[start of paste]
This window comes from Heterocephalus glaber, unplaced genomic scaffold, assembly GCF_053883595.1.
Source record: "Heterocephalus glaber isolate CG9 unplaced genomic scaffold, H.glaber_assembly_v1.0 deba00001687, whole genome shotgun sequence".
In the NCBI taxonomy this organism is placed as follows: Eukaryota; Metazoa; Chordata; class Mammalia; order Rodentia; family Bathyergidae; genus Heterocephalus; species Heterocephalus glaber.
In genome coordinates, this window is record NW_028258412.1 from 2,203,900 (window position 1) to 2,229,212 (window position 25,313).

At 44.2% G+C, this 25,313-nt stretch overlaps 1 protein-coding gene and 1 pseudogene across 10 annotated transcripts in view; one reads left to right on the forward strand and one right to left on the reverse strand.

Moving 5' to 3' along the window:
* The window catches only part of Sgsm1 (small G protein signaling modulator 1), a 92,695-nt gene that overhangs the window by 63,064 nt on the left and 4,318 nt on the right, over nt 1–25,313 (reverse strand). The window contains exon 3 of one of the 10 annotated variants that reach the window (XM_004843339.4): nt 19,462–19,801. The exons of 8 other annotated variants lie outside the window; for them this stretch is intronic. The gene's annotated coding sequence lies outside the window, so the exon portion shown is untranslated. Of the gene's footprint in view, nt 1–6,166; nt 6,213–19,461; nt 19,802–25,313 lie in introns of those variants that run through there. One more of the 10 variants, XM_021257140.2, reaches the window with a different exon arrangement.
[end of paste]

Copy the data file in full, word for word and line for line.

This window comes from Heterocephalus glaber, unplaced genomic scaffold, assembly GCF_053883595.1.
Source record: "Heterocephalus glaber isolate CG9 unplaced genomic scaffold, H.glaber_assembly_v1.0 deba00001687, whole genome shotgun sequence".
In the NCBI taxonomy this organism is placed as follows: Eukaryota; Metazoa; Chordata; class Mammalia; order Rodentia; family Bathyergidae; genus Heterocephalus; species Heterocephalus glaber.
In genome coordinates, this window is record NW_028258412.1 from 2,203,900 (window position 1) to 2,229,212 (window position 25,313).

At 44.2% G+C, this 25,313-nt stretch overlaps 1 protein-coding gene and 1 pseudogene across 10 annotated transcripts in view; one reads left to right on the forward strand and one right to left on the reverse strand.

Moving 5' to 3' along the window:
* The window catches only part of Sgsm1 (small G protein signaling modulator 1), a 92,695-nt gene that overhangs the window by 63,064 nt on the left and 4,318 nt on the right, over nt 1–25,313 (reverse strand). The window contains exon 3 of one of the 10 annotated variants that reach the window (XM_004843339.4): nt 19,462–19,801. The exons of 8 other annotated variants lie outside the window; for them this stretch is intronic. The gene's annotated coding sequence lies outside the window, so the exon portion shown is untranslated. Of the gene's footprint in view, nt 1–6,166; nt 6,213–19,461; nt 19,802–25,313 lie in introns of those variants that run through there. One more of the 10 variants, XM_021257140.2, reaches the window with a different exon arrangement.